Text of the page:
To: karlerik
Subject: Re : Larry Norman and Bob Dylan

Hi. Thanks for the page on Dylan. I haven't read the whole thing, but I have enjoyed what I have gone through.

Just one comment. I found a couple of articles on Larry Norman on the "Who's Who" section which are quite deceiving. It is not true that Larry has ever made the statements attributed to him about Dylan, U2 or The Vineyard Church.

Larry has been the source of great controversy since 1970; a lot of false rumors about him have been around since then. People usually twist what he said and use it as "evidence" to prove that Larry is "lying."

What Larry has actually said about Dylan is that Dylan became a Christian at the church Larry used to go to (he has never stated that he "led" Dylan to the Lord). On another occasion, Larry stated that his brother had met Dylan at a party and Dylan wanted to know when Larry would be releasing a new album (back in 86) because Dylan "liked" Larry's music. As you can see, what Larry has actually said and what Larry is accused of saying are not necessarily the same thing.

Thanks for the info on Dylan.

Juan Carlos

These Larry Norman quotes are from an 1984 interview:

LN: Well people used to tease me and say Oh, you're a Christian Bob Dylan and then when Dylan became a Christian in my Bible study they'd say to him Oh you're a secular Larry Norman.

Do you know Dylan?

LN: Not really well. I'd been through several life-times in music and so had he. He'd come out of folk, the early Woody Guthrie, and then went through protest and then went through rock. So he's had several life-times of music and my early music was a lot different from my late 60's music, and then my early 70's music was a lot different from my late 70's music and my music now."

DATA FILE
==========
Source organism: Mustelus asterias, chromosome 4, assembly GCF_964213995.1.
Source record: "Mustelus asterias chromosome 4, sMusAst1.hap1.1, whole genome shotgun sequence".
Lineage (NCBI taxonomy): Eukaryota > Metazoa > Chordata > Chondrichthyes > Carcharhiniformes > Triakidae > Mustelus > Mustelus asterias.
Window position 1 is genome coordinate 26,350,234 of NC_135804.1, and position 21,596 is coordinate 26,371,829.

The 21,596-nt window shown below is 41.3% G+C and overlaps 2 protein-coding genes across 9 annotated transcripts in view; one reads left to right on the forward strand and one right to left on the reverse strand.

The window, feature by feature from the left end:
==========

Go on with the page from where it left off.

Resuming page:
Larry Norman on Dylan's work:

I wanted to mention Dylan - what do you think of Infidels as an album?

LN: I love it.

Do you like the way its more ambiguous than before?

LN: I don't think it's ambiguous - do I like the way it's more artful?

Yeah, maybe that's the word.

LN: I like him reaching more for allegory and parable but I thought Slow Train Coming was the finest gospel album ever written. I'll never write one as good as that, He'll never write one as good as that, - nobody will. It touched me in every area. You know men in conflict, like Dylan was when he was dying to self and becoming a Christian are very interesting. And because he wrote that album when he was a baby in his crib, but he had a lot of knowledge from the world, it was an album that he can never reproduce. He can never re-experience those songs. I first heard it over here in '79 and all weekend I was on a cloud. I thought This is the greatest album I've ever heard. We were all afraid that he would be overly affected by the evangelical simplicity of American mindlessness and write an album that wasn't really worth his gift for poetry. That album is like a prayer, it's a beautiful prayer, a social communion. It's a communion for all the disenchanted people that are angry.

Find it on:

From Sven Knutsen, May 17, 2004

Who's Who